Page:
The book of 1 and 2 Kings traces the apostasy of the kingdoms of Israel and their kings but also the grace of God during this period. God was always working to get his people to turn back to Him. 1 Kings 17 and 18 is Elijah’s finest hour. In the show down with the false prophets of Baal and Asherah God calls upon Elijah to challenge the Israelites to decide whom they will follow, Yahweh or Baal. Elijah tells King Ahab “Now summon all Israel to meet me at Mount Carmel, along with the 450 prophets of Baal and the four hundred prophets of Asherah who eat at Jezebel’s table” (1 kings 18:19). (Christian Standard Bible)
The challenge is laid down and the stage is now set for the contest. If this had happened in the twenty-first century A.D. instead of the ninth century B.C., I think that ESPN would have covered the event, with camera crews on top of Mount Carmel, coaxial cables all over the place, and Al Michaels and Chris Collinsworth would be there to give the commentary. I can see it all now--even the locker room interview with the high priest of Baal before the encounter. It would have been billed for months as "Super Baal I"!
The whole thing strikes me as a combination of very sobering and ludicrous things. As Isaiah rightly points out, they would cut down a tree and use part of it to make an idol and the rest of it to provide fuel to cook their food. It is absurd to worship an idol as your source of life. It is absurd to have your joy and completeness and your sense of peace and wellbeing come from a thing that is made. That is what the word "idolatry" means. It is worshiping something manufactured.
The question becomes whom do you trust for your life? What is it that gives worth and value and completeness to your life? What makes you whole? Or to use an expression from this passage, "What makes life abundant?" Where does blessing come from? It is either from the Lord, or it is from something else. The whole point of this contest is to show how ineffective anything other than the Lord is. There is no idol, no other god that can satisfy the deep abiding hunger of the human heart.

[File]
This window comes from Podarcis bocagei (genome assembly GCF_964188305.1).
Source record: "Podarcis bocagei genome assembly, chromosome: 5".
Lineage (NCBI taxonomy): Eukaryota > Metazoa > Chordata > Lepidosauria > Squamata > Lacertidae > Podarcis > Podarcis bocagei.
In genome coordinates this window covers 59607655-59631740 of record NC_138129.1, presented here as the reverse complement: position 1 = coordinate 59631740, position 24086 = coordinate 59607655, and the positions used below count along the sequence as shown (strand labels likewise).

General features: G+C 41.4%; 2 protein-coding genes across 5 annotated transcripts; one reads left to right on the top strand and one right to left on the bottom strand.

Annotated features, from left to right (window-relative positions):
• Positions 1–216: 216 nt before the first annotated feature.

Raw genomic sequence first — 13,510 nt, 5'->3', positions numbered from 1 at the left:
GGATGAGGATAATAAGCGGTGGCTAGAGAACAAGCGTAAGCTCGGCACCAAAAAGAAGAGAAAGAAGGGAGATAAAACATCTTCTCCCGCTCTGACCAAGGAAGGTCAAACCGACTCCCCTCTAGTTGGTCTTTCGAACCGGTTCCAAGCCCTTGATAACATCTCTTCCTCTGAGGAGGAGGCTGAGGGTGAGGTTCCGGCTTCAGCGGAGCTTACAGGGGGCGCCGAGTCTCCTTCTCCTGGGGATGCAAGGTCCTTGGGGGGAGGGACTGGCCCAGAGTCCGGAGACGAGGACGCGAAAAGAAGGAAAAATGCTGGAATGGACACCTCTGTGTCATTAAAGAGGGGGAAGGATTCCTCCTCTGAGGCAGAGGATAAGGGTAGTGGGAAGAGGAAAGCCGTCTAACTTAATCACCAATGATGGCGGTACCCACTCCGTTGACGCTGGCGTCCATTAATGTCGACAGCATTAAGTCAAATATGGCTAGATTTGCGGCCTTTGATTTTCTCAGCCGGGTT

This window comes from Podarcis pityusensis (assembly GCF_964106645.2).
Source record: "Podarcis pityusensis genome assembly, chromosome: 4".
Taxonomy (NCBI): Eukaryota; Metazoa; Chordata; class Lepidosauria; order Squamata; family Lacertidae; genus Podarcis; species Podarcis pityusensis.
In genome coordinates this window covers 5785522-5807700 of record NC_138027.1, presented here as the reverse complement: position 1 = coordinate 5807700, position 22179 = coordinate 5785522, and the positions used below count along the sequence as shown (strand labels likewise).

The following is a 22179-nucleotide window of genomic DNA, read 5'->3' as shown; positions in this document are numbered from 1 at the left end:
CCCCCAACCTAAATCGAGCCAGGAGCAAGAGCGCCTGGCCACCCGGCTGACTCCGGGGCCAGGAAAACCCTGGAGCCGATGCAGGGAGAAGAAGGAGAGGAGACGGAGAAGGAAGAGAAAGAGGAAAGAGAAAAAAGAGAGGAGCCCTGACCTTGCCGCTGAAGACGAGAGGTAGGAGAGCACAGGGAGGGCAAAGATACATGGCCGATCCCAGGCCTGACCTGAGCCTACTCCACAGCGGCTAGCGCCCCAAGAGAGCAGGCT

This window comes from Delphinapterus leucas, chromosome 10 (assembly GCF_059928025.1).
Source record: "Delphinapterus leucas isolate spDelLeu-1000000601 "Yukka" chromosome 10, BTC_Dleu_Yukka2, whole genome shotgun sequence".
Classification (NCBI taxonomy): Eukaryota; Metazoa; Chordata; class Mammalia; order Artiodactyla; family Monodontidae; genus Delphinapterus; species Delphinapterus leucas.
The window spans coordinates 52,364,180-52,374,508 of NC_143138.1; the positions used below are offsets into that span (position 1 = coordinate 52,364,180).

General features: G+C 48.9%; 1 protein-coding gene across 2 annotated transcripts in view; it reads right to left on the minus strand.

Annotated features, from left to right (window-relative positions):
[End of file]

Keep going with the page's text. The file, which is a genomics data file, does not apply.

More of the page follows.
“So, Ahab summoned all the Israelites and gathered the prophets at Mount Carmel. 21 Then Elijah approached all the people and said, ‘How long will you waver between two opinions? If the Lord is God, follow him. But if Baal, follow him.’ But the people did not answer him a word.” (1 Kings 18:20-21)
The competition begins with Elijah then saying to the prophets of Baal, “Since you are so numerous, choose for yourselves one bull and prepare it first. Then call on the name of your god but do not light the fire” (1 Kings 18:25). They do this from early morning until around 3 pm in the afternoon but Scripture says, “All afternoon they kept on raving until the offering of the evening sacrifice, but there was no sound; no one answered, no one paid attention.” (1 Kings 18:29)
Then Elijah set up his altar with the cut-up bull and soaks the pile of wood with water. This will be a supernatural event. Only God can do this. Then he offers up a simple prayer. There is no ranting or raving, there is no deep theological language used. Listen to Elijah’s words. 1 King 18:37, “Answer me, Lord! Answer me so that this people will know that you, the Lord, are God and that you have turned their hearts back.” I could not help but think of the words in Jeremiah 33:3 where God says, “Call to me and I will answer you and tell you great and incomprehensible things you do not know.” What is so impressive to me about this whole account is the contrast between the wild ranting of the priests of Baal and the quiet confident faith and obedience of Elijah. He gathers the people, builds the altar, and says, "Lord, do it." God responds in verse thirty-eight “Then the Lord’s fire fell and consumed the burnt offering, the wood, the stones, and the dust, and it licked up the water that was in the trench.” There must have been an ear-splitting crash and claps of thunder as the lightning struck the offering, and the whole thing just exploded in a blaze of light. All that was left was a little patch of burnt earth. For a moment there must have been complete silence, and then everyone fell on their faces, saying, "Jehovah is God!"
What should we conclude from all of this? Well for one thing, do not forget that the God who threw down fire from heaven can still perform miracles and often when we least expect it. The other thing that we can take away from this story is that Elijah did what he did because of his knowledge of who God is and what He is like. Elijah knew of the promises of God and His faithfulness. And do you know what? So can we. We can be certain in like manner. We can be people who receive life from the word of God, know that it is true, and live our lives based on what we know to be true. The God of Elijah has not changed.
He still preforms miracles, keeps His promises, and is ever present.